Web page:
Things you don’t know about African Women

‘Queen Amina’ (Photo @ Kelechi Amadi-Obi)

Starting two years ago, the Thomson Reuters Foundation launched TrustLaw, “a global hub for free legal assistance and news and information on good governance and women’s rights.” One of the major parts of TrustLaw is TrustLaw Women. Monday’s TrustLaw Women ran, as its major piece, a curious squib under the headline, “Five things you didn’t know about women’s status in ‘traditional’ Africa.” I know. The heart sinks at “you”, sinks further at “didn’t know”, and then plunges to unfathomable depths at the invocation of “‘traditional’ Africa.” And while some will exclaim that the square quotes around ‘traditional’ suggest irony, that’s not enough.

The five “things” are elderly women peacemakers and negotiators; women rulers and heads of states; women warriors and soldiers (“including Queen Amina”); women legislators and adjudicators of both State and Market; and, finally, independent women who had access to easy and cheap divorce.

The article’s author Alex Whiting mentions, in passing, that colonialism and Christianity opposed these various forms of women’s formal autonomy and power.

It would be too easy to lambast the piece for its ‘traditional’ Western National Geographic golly-gee tone, especially in the absence of any news hook for the piece, other than to inform ‘us’, ‘you’, that African women did stuff … once. And some still do.

But there’s something else going on, a missed opportunity. Whiting relies on four sources for her ‘things’: UNESCO documents from 2003, another one from 2005; an on-line ‘historical museum’; and a scholarly journal article from 1972. Scholars, analysts, activists, artists and just plain folk have been sharing this information for decades. But apparently only with one another.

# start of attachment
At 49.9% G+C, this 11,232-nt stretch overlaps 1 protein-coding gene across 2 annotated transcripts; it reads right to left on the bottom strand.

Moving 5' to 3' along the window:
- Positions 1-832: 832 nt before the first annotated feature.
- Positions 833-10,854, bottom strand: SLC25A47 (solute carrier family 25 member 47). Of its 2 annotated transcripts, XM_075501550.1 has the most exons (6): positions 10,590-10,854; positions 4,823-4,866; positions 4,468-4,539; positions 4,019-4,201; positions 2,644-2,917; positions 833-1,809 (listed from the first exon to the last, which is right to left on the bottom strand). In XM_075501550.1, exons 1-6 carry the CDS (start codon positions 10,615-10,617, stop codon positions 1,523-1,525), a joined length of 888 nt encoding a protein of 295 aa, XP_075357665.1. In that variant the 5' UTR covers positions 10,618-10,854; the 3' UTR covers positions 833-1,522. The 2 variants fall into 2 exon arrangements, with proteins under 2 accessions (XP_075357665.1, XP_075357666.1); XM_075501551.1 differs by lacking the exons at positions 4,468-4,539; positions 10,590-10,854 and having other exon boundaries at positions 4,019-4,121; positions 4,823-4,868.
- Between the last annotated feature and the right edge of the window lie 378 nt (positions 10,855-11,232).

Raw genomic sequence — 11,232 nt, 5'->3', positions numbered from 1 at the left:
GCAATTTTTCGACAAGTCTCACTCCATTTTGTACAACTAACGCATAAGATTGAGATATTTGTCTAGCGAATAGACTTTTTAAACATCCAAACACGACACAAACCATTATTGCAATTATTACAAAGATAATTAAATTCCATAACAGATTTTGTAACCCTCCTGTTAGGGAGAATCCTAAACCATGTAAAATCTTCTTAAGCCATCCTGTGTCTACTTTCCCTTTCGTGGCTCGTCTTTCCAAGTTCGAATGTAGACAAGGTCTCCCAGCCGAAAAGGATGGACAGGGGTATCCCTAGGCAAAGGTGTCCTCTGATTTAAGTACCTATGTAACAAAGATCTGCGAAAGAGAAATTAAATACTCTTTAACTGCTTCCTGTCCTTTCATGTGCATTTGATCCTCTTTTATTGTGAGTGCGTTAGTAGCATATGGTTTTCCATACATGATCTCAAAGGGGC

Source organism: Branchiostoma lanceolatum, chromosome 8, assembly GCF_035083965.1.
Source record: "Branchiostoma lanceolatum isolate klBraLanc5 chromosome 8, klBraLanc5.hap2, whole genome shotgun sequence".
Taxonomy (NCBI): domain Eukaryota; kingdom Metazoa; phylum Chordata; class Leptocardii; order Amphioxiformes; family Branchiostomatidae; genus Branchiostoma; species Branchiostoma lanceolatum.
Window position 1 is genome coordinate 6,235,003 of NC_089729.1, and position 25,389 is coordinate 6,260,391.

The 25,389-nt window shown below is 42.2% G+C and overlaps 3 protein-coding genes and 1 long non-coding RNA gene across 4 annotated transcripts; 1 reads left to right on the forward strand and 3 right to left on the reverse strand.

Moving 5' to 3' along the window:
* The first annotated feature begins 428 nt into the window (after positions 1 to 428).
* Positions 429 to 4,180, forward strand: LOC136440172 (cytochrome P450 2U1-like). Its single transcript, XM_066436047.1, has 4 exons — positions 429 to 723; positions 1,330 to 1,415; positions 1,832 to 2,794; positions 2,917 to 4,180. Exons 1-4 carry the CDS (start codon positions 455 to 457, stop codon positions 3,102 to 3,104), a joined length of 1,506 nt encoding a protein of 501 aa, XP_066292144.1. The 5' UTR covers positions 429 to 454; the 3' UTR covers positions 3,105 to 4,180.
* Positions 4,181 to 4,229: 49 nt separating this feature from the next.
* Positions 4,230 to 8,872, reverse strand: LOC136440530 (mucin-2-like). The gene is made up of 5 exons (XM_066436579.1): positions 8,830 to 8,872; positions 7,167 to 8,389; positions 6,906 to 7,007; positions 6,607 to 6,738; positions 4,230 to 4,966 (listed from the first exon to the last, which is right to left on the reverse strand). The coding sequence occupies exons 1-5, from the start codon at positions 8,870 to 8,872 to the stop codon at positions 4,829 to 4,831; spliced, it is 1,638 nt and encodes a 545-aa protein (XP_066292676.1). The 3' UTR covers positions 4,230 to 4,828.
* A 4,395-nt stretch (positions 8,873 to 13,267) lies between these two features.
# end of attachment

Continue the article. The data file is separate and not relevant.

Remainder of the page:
So, thanks to Alex Whiting for pointing out the silence and the noise concerning “women in ‘traditional’ Africa.” What the TrustLaw article misses, however, is the action agenda of its own sources. Almost each piece Whiting references argues, urgently, that the structures of women’s power are not ephemera we can only see in the mists of some African Brigadoon. Women have struggled to preserve and adapt those structures. They are here, now. Not knowing that ‘thing’ is not due to a lack of resources, but rather to a political economy of violent exclusion.

For example, in one of the pieces, the authors Kimani Njogu and Elizabeth Orchardson-Mazrui ask, “Can culture contribute to women’s empowerment?” Their answer is yes. While their immediate focus is the Great Lakes region, their point is broader. Sustainable development and ‘progress’ can only occur as part of “working through communities instead of against them.” “‘Traditional’ African women” are not bereft of either knowledge or power. Their empowerment cannot begin by denying them their history, including their very present forms of power and knowledge.

That’s not about ‘traditional’ women, and it’s not about ‘modern’ women. That’s about ‘you’ and the “things you don’t know.”

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